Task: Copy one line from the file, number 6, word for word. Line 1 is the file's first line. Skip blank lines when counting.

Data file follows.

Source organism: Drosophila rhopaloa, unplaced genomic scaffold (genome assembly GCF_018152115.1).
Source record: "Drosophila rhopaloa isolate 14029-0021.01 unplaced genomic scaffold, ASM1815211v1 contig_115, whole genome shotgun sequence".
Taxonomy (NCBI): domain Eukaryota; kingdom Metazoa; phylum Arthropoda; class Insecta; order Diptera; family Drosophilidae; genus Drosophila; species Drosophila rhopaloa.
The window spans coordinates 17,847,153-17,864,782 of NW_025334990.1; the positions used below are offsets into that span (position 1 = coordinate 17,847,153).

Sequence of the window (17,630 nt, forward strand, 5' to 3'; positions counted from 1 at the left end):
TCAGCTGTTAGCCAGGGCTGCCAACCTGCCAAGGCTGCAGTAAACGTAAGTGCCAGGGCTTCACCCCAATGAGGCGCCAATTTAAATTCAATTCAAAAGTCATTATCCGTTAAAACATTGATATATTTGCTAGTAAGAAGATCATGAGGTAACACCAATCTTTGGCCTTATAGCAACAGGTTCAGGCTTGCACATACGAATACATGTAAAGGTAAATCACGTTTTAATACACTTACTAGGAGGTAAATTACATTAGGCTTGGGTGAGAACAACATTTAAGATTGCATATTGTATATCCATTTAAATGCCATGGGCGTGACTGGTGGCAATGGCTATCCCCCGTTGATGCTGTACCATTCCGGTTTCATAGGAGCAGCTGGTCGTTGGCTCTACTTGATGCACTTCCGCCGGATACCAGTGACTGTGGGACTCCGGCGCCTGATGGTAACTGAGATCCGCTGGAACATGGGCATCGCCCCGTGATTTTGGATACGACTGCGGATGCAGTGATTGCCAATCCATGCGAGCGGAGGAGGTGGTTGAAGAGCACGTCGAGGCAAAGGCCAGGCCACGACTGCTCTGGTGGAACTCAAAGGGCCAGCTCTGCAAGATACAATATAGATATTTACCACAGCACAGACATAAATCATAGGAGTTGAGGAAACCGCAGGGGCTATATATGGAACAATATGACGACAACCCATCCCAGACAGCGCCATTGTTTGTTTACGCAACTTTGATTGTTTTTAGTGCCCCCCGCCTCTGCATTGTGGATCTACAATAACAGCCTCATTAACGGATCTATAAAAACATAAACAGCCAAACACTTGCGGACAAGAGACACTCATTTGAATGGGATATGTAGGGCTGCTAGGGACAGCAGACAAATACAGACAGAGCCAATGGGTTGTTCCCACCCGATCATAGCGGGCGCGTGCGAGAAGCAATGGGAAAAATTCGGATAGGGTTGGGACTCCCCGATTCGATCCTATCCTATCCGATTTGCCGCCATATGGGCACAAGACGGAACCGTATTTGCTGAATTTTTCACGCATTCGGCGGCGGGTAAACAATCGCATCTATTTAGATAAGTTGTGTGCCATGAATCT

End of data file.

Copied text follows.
TCAGCTGTTAGCCAGGGCTGCCAACCTGCCAAGGCTGCAGTAAACGTAAGTGCCAGGGCTTCACCCCAATGAGGCGCCAATTTAAATTCAATTCAAAAGTCATTATCCGTTAAAACATTGATATATTTGCTAGTAAGAAGATCATGAGGTAACACCAATCTTTGGCCTTATAGCAACAGGTTCAGGCTTGCACATACGAATACATGTAAAGGTAAATCACGTTTTAATACACTTACTAGGAGGTAAATTACATTAGGCTTGGGTGAGAACAACATTTAAGATTGCATATTGTATATCCATTTAAATGCCATGGGCGTGACTGGTGGCAATGGCTATCCCCCGTTGATGCTGTACCATTCCGGTTTCATAGGAGCAGCTGGTCGTTGGCTCTACTTGATGCACTTCCGCCGGATACCAGTGACTGTGGGACTCCGGCGCCTGATGGTAACTGAGATCCGCTGGAACATGGGCATCGCCCCGTGATTTTGGATACGACTGCGGATGCAGTGATTGCCAATCCATGCGAGCGGAGGAGGTGGTTGAAGAGCACGTCGAGGCAAAGGCCAGGCCACGACTGCTCTGGTGGAACTCAAAGGGCCAGCTCTGCAAGATACAATATAGATATTTACCACAGCACAGACATAAATCATAGGAGTTGAGGAAACCGCAGGGGCTATATATGGAACAATATGACGACAACCCATCCCAGACAGCGCCATTGTTTGTTTACGCAACTTTGATTGTTTTTAGTGCCCCCCGCCTCTGCATTGTGGATCTACAATAACAGCCTCATTAACGGATCTATAAAAACATAAACAGCCAAACACTTGCGGACAAGAGACACTCATTTGAATGGGATATGTAGGGCTGCTAGGGACAGCAGACAAATACAGACAGAGCCAATGGGTTGTTCCCACCCGATCATAGCGGGCGCGTGCGAGAAGCAATGGGAAAAATTCGGATAGGGTTGGGACTCCCCGATTCGATCCTATCCTATCCGATTTGCCGCCATATGGGCACAAGACGGAACCGTATTTGCTGAATTTTTCACGCATTCGGCGGCGGGTAAACAATCGCATCTATTTAGATAAGTTGTGTGCCATGAATCT